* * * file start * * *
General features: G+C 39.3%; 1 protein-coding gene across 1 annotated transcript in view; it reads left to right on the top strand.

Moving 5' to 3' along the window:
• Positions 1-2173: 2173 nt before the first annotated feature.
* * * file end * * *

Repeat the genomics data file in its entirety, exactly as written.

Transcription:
General features: G+C 39.3%; 1 protein-coding gene across 1 annotated transcript in view; it reads left to right on the top strand.

Moving 5' to 3' along the window:
• Positions 1-2173: 2173 nt before the first annotated feature.